Ahead of Gare St Lazare Ireland’s world premiere performance of Samuel Beckett’s How It Is in Cork, director Judy Hegarty Lovett addresses the audience, stressing that the Irish writer's original text was a novel, not a play, writes Marjorie Brennan.
Whatever level of accessibility is present in Beckett’s best-known work for stage is not to be expected here. But absence of plot and traditional-style dialogue has its advantages, inviting audiences to project their own meaning on to this challenging work.
There is no doubt that we are in deep Beckett territory as a visual and aural assault begins, with deafening static, blinding lights and shattering glass combining to discombobulating effect.
The audience is placed on the stage, while the performers, Cork actor Conor Lovett and Game of Thrones star Stephen Dillane, move around the auditorium. Disembodied voices, real and manipulated, ricochet around the theatre, echoing and reverberating in a demented kind of fugue.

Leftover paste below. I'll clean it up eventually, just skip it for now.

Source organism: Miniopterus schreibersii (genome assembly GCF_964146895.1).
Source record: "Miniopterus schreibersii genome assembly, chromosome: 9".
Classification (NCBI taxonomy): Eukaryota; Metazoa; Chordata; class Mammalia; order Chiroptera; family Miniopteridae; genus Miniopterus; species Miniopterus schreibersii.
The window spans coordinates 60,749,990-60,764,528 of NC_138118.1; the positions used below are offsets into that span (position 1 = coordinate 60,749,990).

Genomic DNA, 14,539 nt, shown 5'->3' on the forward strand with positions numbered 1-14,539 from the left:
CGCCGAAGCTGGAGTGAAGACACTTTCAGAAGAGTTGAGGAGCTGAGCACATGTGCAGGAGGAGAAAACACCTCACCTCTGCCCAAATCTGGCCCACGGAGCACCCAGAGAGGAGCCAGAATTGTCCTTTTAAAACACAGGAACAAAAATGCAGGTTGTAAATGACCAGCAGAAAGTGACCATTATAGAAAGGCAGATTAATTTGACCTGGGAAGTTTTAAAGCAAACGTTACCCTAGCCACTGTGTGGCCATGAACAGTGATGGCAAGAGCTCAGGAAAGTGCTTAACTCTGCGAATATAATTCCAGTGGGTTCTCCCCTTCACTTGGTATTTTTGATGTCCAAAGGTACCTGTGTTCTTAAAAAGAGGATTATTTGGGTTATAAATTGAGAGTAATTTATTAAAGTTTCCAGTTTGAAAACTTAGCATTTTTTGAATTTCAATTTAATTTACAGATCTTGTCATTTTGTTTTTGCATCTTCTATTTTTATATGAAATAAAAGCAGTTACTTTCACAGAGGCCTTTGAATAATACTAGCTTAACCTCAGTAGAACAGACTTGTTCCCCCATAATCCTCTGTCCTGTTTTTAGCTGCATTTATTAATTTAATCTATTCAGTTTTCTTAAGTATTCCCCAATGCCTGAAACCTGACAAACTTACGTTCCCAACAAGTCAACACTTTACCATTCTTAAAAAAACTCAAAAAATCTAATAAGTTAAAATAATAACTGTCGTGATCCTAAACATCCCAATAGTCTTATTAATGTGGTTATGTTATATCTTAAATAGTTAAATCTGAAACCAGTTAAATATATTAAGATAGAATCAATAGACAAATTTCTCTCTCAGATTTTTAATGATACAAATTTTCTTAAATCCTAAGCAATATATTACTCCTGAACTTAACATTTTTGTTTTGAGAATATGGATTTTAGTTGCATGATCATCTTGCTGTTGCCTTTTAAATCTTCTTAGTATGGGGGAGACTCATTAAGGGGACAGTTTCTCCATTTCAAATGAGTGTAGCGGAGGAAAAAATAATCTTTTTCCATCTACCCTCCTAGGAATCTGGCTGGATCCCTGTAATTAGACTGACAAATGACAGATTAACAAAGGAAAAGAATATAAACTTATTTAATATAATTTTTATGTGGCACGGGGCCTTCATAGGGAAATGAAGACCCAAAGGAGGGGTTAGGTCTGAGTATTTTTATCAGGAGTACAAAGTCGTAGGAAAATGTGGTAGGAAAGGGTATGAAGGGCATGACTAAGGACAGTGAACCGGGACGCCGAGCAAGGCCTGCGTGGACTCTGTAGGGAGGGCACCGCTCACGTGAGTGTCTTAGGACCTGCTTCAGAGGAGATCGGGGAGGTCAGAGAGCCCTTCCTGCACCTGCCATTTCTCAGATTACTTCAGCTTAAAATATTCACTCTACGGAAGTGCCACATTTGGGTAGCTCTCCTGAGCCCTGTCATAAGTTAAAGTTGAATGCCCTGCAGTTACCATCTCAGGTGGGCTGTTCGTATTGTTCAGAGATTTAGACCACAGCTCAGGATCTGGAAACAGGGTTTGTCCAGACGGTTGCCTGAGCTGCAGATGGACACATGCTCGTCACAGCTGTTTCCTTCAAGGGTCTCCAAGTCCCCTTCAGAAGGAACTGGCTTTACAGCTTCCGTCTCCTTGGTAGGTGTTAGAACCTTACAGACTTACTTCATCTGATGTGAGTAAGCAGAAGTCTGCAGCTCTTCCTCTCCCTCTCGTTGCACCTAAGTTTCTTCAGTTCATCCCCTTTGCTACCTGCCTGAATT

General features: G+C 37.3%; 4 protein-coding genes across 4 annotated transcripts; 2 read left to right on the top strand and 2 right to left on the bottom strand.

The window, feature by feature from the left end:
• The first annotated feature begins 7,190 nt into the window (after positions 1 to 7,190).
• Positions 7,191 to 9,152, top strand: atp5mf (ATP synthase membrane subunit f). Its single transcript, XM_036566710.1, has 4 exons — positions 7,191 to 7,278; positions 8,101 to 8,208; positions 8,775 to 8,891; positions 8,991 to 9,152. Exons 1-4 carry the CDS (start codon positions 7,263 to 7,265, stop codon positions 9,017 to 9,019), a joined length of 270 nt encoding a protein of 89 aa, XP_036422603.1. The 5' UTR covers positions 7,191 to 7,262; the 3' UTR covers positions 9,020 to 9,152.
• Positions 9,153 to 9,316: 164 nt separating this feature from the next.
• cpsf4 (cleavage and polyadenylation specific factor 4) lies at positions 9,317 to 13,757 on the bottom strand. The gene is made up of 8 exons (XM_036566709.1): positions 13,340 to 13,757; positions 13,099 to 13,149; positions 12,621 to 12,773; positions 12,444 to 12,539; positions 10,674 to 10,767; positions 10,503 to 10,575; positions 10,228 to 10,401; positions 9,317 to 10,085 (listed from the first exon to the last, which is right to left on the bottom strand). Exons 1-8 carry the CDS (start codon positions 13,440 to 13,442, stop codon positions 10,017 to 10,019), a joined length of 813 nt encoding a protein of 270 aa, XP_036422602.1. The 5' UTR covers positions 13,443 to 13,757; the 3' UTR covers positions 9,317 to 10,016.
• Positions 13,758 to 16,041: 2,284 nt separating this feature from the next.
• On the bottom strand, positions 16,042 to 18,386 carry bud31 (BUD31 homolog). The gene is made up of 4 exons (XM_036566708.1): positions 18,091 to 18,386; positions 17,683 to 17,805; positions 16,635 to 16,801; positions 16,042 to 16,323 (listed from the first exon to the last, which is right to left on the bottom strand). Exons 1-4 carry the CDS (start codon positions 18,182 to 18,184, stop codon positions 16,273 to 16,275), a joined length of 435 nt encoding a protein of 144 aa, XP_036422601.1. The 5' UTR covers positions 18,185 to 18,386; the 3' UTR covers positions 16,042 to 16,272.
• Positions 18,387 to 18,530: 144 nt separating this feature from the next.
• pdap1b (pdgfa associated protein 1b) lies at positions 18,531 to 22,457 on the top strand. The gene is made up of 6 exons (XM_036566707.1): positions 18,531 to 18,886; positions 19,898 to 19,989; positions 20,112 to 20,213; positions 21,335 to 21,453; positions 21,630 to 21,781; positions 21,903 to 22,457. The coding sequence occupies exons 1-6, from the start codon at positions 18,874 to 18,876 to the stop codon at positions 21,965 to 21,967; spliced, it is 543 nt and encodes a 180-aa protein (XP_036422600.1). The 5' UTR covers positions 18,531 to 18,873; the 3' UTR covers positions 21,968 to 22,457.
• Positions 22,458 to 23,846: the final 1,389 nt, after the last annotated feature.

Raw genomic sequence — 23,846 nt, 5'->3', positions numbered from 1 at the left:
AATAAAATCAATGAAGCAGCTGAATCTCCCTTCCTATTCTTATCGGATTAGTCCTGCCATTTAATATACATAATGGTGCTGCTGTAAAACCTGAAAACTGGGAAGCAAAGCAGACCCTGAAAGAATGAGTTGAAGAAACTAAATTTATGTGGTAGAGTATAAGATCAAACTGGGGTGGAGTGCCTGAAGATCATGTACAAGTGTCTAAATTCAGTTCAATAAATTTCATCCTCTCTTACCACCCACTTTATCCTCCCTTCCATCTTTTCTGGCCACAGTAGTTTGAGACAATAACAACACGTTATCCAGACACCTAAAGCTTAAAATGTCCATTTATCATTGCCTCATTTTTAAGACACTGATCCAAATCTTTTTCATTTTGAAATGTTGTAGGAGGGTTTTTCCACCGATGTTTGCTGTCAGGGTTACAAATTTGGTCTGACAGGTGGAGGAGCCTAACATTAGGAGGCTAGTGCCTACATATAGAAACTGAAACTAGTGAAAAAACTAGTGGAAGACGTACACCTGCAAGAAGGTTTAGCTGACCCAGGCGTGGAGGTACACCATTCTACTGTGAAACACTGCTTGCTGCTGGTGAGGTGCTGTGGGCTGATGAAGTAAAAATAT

Lovett is movingly affecting in his role as the nameless character/creature mired in mud, metaphorical or physical, we are not sure. He invokes the opaque prose like some kind of twisted prayer; chanting, stuttering and recanting. The fractured words are at some points portentous, at others strangely soothing.
Dillane effortlessly finds the rhythm in Beckett’s work, at times almost singing the text, and seems to be enjoying himself immensely. Where Lovett appears to turn inward in his torment, imbuing his performance with a sense of heartbreaking humanity, Dillane preens with mischief and humour, in an utterly compelling performance.
Mel Mercier’s stunning soundscape brings this production to a whole other level while the lighting and visuals, by Hegarty Lovett and Kris Stone, prises it from the visceral mud to a space that is spectral, almost spiritual.
While Beckett is often seen as impenetrable and difficult, there is so much in this work that is strangely comfortable and familiar. There are many rewards to be found in it if you abandon the compulsion to make sense of it all, and just let it wash over you.
At the end, by whatever strange alchemy is wrought I feel enervated and alive rather than consumed by existential angst. A tale of the unexpected.